Part Four Conclusions
1. Nano technology is a child of the nuclear industry. They work with atoms for goodness sakes; obviously nano started in the nuclear industry and the historical record proves so. More importantly, nano technology started in the military, the military industrial complex and the war machine because that’s where it was needed most.
2. Nano tech has advanced beyond our wildest dreams, quite rapidly in fact. As rapidly as the 911 First Responders dying from various rare cancers previously seen only in those exposed to radiation.
3. In the following chapter we’ll see that the military desperately needed to develop cleaner nuclear weapons so that they could be used more frequently and they needed very small nuclear weapons. What’s more, they needed weapons that didn’t use uranium or plutonium, the only two fissionable materials banned under all international treaties for above ground testing and use. That's where the deuterium-tritium fusion fission reaction comes in. Very little uranium is produced, quite a bit of tritium is produced and the radioactivity is reduced by 97% lasting just a week or so.
*From the text, "911: America Nuked" which I'm finishing up right now. Another free eMagazine I'd like to get feedback on. ♥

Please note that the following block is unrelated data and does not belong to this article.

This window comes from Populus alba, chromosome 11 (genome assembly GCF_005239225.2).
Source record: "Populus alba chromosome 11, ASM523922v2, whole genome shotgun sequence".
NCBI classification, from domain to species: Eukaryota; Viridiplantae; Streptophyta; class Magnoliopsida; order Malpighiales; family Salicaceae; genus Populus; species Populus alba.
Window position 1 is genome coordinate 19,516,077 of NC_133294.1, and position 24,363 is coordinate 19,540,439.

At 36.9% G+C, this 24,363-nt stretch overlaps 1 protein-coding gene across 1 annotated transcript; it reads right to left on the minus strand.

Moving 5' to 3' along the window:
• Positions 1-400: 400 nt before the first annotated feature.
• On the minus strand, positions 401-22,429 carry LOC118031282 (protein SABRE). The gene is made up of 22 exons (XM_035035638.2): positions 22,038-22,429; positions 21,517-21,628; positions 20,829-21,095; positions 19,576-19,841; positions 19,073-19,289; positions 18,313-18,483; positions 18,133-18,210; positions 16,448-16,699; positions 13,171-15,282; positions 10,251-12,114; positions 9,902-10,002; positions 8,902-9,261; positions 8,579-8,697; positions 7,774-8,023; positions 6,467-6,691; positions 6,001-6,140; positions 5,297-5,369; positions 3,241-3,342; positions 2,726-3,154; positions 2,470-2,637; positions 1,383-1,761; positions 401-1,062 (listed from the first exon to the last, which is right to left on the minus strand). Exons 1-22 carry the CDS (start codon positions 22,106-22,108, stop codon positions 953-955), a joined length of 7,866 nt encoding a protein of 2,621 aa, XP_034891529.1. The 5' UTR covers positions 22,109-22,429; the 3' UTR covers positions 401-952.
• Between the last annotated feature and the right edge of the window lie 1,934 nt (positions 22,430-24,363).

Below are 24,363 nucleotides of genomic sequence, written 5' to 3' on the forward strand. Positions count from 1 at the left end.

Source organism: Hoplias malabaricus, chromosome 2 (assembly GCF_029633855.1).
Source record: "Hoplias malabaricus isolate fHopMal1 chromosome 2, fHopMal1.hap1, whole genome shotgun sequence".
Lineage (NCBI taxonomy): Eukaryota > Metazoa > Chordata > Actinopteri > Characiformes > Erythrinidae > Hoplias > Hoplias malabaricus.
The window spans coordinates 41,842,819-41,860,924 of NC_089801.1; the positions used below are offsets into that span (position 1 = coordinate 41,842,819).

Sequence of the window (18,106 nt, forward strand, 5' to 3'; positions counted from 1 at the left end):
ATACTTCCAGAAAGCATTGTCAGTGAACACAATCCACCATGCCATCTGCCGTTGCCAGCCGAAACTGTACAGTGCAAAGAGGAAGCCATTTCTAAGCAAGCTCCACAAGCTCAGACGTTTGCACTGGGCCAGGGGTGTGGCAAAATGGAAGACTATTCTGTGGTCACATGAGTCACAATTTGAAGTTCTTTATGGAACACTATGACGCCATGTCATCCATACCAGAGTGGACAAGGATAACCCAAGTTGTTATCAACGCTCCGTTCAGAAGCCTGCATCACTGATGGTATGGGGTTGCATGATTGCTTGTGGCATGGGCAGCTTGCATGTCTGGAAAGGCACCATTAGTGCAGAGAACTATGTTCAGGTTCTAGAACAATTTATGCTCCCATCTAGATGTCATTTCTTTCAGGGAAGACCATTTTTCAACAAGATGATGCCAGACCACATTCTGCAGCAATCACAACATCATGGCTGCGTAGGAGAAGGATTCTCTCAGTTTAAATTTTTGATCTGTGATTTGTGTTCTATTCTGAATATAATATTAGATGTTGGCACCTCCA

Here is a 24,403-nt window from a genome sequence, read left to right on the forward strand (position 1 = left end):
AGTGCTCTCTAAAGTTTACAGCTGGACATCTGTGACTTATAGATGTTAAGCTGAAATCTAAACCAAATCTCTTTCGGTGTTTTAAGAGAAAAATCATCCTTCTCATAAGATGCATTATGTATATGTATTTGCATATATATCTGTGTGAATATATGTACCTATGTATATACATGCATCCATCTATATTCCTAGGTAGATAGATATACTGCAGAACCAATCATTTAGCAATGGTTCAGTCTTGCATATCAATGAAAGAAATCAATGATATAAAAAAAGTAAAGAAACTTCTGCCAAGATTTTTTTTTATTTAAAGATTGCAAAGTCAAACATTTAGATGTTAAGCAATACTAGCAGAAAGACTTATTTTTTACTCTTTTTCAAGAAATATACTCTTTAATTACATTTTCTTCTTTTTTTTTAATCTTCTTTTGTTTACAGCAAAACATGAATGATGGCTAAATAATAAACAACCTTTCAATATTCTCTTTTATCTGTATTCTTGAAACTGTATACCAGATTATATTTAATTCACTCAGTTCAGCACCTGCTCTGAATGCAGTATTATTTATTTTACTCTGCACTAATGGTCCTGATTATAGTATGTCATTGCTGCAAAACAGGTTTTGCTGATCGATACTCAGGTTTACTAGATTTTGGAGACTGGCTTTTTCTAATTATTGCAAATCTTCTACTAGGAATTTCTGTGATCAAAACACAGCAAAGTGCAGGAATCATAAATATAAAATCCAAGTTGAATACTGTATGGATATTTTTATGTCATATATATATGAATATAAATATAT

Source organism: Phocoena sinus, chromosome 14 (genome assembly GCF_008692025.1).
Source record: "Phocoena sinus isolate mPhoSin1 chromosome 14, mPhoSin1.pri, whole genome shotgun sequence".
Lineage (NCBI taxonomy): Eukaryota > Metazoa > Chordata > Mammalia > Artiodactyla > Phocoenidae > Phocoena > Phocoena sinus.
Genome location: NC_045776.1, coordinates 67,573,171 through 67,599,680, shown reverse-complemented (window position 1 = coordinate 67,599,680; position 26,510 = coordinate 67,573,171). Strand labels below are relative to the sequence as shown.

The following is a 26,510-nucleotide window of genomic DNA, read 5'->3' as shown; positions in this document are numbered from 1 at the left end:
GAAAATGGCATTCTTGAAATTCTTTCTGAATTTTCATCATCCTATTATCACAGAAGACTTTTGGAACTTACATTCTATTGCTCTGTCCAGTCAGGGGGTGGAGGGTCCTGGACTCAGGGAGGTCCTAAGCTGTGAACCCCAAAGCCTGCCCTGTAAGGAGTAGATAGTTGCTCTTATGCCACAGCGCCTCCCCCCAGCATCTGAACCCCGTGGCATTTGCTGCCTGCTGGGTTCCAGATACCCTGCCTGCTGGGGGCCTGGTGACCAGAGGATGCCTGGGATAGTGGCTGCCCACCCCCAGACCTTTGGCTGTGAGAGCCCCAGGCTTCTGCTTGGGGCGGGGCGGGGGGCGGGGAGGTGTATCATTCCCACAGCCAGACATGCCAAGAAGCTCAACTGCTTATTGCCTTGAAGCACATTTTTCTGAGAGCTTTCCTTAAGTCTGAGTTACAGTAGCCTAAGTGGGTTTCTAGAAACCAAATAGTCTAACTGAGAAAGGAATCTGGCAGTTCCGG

50 minutes ago near Minneapolis, MN · Unlike
likeYou and 5 others like this.
Smaller bombs = smaller triggers and the race goes on.Insane.
49 minutes ago · Like
David Digby Richards
references please, extra points for reputable web sites
33 minutes ago · Like
David Digby Richards
I'm still looking for your video of "Big Ivan" / Tsar Bomba, allegedly without flash/heat
30 minutes ago · Like
I didn't say Big Ivan had no flash or heat. The heat was felt as far away as 700-1000 kilometers. See my next post above momentarily. These are all in my book, they use references such as Purdue Univ Physics Dept., Nuclear Many Body Theory Group, Jet Propulsion Lab, Pasadena, Analytical Imaging and Geophysics, UC Davis Delta Group Dept of Applied Science, Lawrence Livermore NL, US Department of Energy, Sandia, Oak Ridge, Military applications of microelectromechanical systems’, Report MR-175-OSD/AF/A, RAND Corporation, 1993, 57 pp. Johndale C. Solem, ‘On the mobility of military microrobots’, Report LA-12133, Los Alamos National Laboratory, July 1991, 17 pp.. etc, etc., all linked. All my books are the same.